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Identifying Cellular and Molecular Signatures in Human Neurons That Distinguish Fragile X Syndrome Patients with Divergent EEG Profiles

Identifying Cellular and Molecular Signatures in Human Neurons That Distinguish Fragile X Syndrome Patients with Divergent EEG Profiles

Why is it so hard to find the right medications to help people with Fragile X? Just as Fragile X affects individuals differently, medications do as well. This project aims to bring personalized medicine to Fragile X syndrome.

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Drug Tolerance in MGluR5 Clinical Trials – Dr Patrick McCamphill 1:1 with FRAXA

Drug Tolerance in MGluR5 Clinical Trials – Dr Patrick McCamphill 1:1 with FRAXA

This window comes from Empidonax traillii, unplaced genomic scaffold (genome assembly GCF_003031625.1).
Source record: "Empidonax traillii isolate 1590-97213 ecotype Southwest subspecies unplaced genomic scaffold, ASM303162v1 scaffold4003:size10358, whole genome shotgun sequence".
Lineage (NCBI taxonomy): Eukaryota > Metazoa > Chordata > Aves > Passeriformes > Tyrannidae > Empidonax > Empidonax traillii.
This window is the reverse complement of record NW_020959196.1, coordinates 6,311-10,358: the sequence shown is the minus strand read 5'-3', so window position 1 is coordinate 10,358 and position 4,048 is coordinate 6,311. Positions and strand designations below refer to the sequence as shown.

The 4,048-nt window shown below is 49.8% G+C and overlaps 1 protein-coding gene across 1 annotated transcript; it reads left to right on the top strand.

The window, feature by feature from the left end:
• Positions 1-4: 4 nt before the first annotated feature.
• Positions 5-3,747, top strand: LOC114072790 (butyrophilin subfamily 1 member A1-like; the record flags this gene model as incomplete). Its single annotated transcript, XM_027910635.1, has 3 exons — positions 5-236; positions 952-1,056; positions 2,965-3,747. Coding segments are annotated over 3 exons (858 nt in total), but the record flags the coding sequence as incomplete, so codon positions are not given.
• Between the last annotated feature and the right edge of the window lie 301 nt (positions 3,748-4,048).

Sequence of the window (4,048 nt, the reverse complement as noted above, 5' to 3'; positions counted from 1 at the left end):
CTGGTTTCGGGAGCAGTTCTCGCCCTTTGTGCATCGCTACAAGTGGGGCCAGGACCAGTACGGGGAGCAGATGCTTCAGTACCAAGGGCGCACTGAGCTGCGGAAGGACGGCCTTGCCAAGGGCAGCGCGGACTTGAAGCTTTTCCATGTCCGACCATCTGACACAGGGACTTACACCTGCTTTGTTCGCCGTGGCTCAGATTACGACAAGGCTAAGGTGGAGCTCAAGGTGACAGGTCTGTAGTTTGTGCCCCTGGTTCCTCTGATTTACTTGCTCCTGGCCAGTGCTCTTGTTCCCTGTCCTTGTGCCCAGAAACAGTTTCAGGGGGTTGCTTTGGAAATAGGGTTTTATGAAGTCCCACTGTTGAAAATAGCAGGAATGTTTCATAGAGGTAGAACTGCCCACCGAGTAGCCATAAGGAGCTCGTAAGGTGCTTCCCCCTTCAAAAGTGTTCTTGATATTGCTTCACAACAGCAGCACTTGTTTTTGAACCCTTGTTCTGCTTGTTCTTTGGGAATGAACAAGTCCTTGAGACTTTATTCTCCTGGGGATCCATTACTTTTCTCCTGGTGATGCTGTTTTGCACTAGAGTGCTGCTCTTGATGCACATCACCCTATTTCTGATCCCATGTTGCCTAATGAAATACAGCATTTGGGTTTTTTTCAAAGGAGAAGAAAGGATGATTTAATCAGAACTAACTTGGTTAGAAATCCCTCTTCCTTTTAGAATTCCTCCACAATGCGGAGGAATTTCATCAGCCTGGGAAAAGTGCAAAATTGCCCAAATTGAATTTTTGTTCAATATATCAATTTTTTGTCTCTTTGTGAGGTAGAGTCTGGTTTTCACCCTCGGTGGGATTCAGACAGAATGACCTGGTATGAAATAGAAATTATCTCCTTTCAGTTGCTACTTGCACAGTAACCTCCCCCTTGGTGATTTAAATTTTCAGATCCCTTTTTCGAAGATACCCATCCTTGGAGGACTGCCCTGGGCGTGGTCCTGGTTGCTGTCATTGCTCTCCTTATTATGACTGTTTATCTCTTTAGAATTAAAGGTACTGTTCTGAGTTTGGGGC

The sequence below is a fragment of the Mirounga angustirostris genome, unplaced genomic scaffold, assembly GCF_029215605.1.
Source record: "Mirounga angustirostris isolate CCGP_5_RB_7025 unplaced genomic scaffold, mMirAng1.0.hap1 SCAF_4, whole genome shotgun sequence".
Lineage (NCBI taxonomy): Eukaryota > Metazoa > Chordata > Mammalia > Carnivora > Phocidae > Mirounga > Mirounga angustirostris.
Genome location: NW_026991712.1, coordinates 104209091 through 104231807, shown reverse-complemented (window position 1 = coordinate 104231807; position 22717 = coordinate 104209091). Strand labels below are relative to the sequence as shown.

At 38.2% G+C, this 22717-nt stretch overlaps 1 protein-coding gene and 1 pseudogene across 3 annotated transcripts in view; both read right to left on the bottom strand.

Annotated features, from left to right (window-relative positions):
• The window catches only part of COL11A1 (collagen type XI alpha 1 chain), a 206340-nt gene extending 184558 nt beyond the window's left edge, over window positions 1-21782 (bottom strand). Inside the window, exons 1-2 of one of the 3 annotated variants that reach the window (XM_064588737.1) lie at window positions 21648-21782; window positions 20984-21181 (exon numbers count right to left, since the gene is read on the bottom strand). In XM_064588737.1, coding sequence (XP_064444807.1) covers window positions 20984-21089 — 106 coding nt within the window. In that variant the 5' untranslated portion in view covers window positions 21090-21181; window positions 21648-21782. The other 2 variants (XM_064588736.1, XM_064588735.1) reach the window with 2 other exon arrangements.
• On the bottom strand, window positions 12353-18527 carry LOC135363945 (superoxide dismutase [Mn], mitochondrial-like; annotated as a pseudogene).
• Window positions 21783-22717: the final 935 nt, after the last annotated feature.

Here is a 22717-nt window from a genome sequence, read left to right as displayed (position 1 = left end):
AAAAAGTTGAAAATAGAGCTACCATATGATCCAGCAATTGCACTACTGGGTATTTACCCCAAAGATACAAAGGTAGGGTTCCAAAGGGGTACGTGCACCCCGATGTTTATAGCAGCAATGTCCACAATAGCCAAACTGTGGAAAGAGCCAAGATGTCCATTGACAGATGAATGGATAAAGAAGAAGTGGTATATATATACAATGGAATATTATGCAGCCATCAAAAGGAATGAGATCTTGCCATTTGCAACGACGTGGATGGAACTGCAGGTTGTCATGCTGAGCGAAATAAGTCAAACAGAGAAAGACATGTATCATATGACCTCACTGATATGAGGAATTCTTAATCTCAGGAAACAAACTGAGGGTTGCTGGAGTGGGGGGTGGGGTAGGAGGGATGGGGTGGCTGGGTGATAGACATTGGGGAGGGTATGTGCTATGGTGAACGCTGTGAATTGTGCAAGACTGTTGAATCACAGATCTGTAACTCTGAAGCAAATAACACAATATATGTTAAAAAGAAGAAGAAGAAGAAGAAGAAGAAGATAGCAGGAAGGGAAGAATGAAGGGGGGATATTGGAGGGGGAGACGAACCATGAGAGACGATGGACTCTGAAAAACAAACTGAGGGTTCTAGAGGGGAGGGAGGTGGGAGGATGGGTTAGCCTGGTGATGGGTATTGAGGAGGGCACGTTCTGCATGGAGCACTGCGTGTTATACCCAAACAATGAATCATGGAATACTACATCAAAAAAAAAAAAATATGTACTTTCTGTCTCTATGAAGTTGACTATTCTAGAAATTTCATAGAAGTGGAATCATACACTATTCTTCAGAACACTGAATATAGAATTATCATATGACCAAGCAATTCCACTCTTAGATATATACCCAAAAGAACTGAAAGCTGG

We have long suspected that the clinical trials of mGluR5 blockers from Novartis and Roche failed because the drug triggered tolerance, losing effect over time. With a $90,000 grant from FRAXA, Dr. Patrick McCamphill, a Postdoctoral Fellow in the MIT lab of Dr. Mark Bear, is investigating. He does indeed find tolerance, and now he is looking for ways to overcome it.

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FRAXA Drug Validation Initiative (FRAXA-DVI)

FRAXA Drug Validation Initiative (FRAXA-DVI)

The FRAXA Drug Validation Initiative (FRAXA-DVI) provides speedy, cost-effective, objective preclinical testing of potential Fragile X treatments. FRAXA-DVI uses in-vitro systems, behavior batteries, and gene expression and peripheral biomarker platforms to validate investigational new drugs and repurposed available compounds in Fragile X syndrome (FXS).